A special report highlights the growing disparity in America, and the issues many are having in keeping up with payments, which can even lead to incarceration for failure to pay – in spite of constitutional protections.

    Thanks in part to the growing trend of private collection agencies – including those who service fines and penalties assessed by government agencies – the inability or failure to pay debts is resulting in arrest warrants, mounting costs and, yes, jail time.

    And things are only going to get worse
    The ACLU highlighted the growing issue of “Court-Sanctioned Extortion by Private Probation Companies.” On Debtors’ Prisons:

    Across the country, in the face of mounting budget deficits, states are more aggressively going after poor people who have already served their criminal sentences and jailing them for failing to pay their legal debts. These modern-day debtors’ prisons impose devastating human costs, waste taxpayer money and resources, undermine our criminal justice system, are racially skewed, and create a two-tiered system of justice.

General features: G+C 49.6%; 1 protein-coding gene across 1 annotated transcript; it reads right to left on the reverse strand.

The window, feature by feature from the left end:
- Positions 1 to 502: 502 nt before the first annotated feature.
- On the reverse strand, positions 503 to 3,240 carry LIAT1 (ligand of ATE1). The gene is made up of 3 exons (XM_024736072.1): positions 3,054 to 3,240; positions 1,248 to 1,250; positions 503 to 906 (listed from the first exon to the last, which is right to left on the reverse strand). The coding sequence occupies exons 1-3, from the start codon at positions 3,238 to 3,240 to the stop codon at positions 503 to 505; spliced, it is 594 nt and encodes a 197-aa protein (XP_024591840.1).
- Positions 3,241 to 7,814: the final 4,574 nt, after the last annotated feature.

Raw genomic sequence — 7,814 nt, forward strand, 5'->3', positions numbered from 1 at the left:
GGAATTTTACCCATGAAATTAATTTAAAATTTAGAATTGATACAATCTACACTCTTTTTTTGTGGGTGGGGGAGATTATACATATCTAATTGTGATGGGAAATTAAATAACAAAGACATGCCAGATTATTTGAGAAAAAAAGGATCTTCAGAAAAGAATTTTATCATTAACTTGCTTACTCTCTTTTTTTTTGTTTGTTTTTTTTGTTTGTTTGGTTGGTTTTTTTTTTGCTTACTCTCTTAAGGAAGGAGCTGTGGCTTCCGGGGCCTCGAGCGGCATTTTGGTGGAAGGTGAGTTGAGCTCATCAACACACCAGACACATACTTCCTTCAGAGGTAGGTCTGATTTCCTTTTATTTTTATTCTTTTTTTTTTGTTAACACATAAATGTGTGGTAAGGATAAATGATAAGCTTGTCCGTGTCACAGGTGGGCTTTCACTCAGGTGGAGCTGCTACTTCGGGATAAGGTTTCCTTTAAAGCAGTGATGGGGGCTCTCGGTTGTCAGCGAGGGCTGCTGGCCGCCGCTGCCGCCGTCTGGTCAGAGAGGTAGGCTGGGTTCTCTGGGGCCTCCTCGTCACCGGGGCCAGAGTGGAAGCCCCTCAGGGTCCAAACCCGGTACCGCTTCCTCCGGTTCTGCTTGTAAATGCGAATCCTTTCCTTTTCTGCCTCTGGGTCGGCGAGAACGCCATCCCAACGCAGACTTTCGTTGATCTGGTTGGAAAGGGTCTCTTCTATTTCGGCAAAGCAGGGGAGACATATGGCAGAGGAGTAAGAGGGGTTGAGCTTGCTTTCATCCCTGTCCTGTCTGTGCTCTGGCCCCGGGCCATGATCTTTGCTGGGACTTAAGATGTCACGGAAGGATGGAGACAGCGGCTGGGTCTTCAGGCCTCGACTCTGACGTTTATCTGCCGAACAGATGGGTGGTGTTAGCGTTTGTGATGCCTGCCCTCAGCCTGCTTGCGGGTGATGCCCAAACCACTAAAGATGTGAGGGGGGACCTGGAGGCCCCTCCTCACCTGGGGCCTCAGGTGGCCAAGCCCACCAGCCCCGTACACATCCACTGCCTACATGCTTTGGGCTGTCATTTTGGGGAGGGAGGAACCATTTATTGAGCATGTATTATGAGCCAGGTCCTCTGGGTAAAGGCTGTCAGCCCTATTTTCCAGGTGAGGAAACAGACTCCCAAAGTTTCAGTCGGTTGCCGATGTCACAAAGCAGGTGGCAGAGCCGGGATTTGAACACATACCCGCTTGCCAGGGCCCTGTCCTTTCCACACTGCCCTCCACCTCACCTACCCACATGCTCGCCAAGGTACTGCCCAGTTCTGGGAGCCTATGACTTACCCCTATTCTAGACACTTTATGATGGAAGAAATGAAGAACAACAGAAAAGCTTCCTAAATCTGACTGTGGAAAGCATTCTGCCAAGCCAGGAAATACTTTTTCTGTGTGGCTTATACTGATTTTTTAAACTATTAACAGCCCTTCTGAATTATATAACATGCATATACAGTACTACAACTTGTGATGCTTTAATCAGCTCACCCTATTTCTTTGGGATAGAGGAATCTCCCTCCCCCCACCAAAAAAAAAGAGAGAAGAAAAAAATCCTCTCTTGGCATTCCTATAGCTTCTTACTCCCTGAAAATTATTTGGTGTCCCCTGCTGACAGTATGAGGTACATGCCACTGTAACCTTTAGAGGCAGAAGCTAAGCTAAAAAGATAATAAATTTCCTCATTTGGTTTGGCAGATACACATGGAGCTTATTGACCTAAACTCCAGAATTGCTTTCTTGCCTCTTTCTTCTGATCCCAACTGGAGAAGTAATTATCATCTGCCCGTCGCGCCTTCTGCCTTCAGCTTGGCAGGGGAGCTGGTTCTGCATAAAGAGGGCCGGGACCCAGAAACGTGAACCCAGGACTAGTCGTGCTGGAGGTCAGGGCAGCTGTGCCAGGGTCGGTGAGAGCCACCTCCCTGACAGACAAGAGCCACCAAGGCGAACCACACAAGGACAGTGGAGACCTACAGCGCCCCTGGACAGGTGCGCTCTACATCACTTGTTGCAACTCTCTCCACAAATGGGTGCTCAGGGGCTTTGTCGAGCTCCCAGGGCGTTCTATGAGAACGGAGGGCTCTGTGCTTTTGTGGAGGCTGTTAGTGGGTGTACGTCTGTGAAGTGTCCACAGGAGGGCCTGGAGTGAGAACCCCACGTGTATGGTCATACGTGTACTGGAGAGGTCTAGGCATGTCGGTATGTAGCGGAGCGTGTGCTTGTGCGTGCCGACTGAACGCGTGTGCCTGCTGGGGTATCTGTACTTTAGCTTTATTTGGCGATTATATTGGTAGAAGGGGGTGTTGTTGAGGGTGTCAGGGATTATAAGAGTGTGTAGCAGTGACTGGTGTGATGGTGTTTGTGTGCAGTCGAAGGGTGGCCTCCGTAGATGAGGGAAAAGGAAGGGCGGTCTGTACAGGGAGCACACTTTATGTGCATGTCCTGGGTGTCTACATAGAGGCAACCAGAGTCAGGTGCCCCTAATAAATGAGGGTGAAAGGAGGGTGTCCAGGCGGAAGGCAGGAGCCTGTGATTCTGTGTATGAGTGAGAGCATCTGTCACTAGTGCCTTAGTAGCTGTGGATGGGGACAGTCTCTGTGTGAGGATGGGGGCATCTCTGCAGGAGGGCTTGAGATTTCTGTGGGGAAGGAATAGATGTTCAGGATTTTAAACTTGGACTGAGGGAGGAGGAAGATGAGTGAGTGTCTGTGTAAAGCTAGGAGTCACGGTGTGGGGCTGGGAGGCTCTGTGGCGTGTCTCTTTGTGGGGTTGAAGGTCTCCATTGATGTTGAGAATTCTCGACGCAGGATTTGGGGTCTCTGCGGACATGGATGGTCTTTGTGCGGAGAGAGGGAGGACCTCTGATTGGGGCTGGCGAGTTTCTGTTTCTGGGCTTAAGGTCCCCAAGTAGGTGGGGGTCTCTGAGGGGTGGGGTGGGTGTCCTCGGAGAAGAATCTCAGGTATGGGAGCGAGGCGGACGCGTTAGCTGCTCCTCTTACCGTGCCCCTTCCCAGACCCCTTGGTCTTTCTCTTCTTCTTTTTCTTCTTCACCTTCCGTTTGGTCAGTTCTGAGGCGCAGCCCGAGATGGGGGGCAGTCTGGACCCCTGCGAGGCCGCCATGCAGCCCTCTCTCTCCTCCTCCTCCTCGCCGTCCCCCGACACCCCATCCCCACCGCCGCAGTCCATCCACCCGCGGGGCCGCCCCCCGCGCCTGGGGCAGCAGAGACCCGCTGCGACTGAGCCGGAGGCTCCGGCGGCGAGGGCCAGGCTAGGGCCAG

This case started with traffic violations and trouble with serious medical expenses:

    PBS reported:

    Cities across the country are increasingly turning to what are known as private probation companies to collect unpaid fines. But are indigent people ending up in jail because they can’t afford to pay? Since NewsHour Weekend’s first story on this issue aired last spring, the Childersburg Municipal Court issued a “standing order” stating that “In no case shall an indigent defendant be incarcerated … based solely on his or her inability to pay fines.” But the practice continues elsewhere in the country. Special correspondent John Carlos Frey takes an in-depth look at what some are calling the return of the debtors’ prison.

    From the transcript:

    In 1971 The Supreme Court ruled that the Constitution prohibits imposing “a jail term solely because the defendant is indigent and cannot forthwith pay the fine in full.”

    1,000 people every month are going to jail in Alabama because they cannot afford to pay a fine.”

    […]

    TIM FUGATT: It was all at one time, just– just hit us all at once. And I explained it all to them. But we– you know, it was either pay or go to jail.